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Author Topic: Who Needs Women? APEC Women Leaders Consider Their Options at the 13th APEC Women Leaders' Network M  (Read 252 times)


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Who Needs Women? APEC Women Leaders Consider Their Options at the 13th APEC Women Leaders' Network Meeting.

Arequipa, Peru, 12 May 2008

Issued by the Women Leaders' Network

In spite of market progress, businesswomen across the Asia-Pacific continue to face many of the same old problems. According to Dr. Lorna Wright of the Schulich School of Business at York University in Canada, they still encounter major challenges in accessing credit, acquiring business management skills and in coping with disproportionate family and household duties.

The Women Leaders' Network (WLN) is currently meeting in Arequipa (12 - 14 May) to discuss the challenges and opportunities of globalization and trade for women; and ultimately to make recommendations to APEC officials.

Explains Andrina Lever, President of Lever Enterprises and member of the WLN, "We're not an official part of APEC but we are listened to and no official has ever refused to attend our meetings. Like APEC, we fly no flags, we have no budget and there is no formal administration. We come together as equals."

APEC economies comprise both some of the most and least developed economies and WLN discussions draw from a range of socio-economic paradigms. For example, it is an equally significant indicator to Dr. Wright that women tend to engage in business because they have to, whereas men do business because they choose to. They lack the passion that is, for men, an advantage.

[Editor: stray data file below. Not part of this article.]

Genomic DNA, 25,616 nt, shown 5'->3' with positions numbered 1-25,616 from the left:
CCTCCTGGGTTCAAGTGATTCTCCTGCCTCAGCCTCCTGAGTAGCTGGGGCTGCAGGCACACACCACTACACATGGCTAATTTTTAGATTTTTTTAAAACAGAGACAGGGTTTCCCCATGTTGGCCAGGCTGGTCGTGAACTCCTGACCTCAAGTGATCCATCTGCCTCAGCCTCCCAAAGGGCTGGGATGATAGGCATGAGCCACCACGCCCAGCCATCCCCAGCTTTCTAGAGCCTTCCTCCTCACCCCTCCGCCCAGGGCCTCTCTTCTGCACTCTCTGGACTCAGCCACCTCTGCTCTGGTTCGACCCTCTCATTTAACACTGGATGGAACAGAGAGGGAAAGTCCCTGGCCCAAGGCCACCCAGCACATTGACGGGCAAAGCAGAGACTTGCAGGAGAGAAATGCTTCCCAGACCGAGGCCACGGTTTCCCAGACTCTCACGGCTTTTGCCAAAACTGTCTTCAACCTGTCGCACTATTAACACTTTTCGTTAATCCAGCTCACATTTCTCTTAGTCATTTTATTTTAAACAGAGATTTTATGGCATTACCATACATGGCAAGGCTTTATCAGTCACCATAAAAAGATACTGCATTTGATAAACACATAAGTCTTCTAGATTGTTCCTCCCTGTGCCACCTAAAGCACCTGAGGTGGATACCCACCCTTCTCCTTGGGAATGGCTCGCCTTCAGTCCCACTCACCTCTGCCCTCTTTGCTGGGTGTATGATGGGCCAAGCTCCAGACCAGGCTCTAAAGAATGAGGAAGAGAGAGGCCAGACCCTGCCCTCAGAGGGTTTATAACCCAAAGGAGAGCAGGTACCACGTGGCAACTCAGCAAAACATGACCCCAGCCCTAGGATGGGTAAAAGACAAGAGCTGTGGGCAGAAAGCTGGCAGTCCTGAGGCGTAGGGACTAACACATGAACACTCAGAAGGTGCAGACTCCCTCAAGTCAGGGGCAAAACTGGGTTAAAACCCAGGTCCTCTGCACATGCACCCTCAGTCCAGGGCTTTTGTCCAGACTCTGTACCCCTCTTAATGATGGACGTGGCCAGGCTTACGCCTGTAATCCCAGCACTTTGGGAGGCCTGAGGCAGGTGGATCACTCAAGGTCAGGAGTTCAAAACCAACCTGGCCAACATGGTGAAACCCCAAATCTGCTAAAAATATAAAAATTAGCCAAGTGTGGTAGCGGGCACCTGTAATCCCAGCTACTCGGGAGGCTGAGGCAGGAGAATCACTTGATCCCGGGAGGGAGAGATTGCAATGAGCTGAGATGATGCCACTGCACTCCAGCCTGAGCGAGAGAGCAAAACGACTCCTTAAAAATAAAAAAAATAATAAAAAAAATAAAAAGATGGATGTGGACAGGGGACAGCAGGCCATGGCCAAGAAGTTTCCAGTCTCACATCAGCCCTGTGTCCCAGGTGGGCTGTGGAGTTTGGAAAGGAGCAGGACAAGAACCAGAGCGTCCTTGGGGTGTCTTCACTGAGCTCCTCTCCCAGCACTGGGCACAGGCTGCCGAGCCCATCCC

Having identified the most common impediments to women in business, the WLN has focused its efforts on what it refers to as its three pillars. That is, support for: the digital economy; guidelines for women in export; and the development of successful microenterprises.

To this end, key discussion areas include small and medium enterprises (SMEs), access to markets and the impacts of Free Trade Agreements (FTAs) on women. Also receiving attention is the potential of rural women and ensuring that women across all economies can participate in digital economy and benefit from digital prosperity.

Recent studies have revealed that when women are included in business, tangible benefits are experienced both in business and in society.

Increasing female inclusion, then, is a practical way to address a multiplicity of issues at once.

In the host economy of Peru, Minister of Women and Social Development, Susana Pinilla Cisneros believes in the potential of export. "Women's participation in business is limited to the micro enterprise sector, to informal and less productive activities," she says. She also points out that only two percent of Peruvian products are directly exported, suggesting a wealth of possibilities that have yet to be exploited.

Running concurrently to meetings is the Women in Trade Exhibition of Business Women's Products. This has drawn over 100 participants and serves as a forum to make business contacts and to negotiate export agreements among women entrepreneurs.

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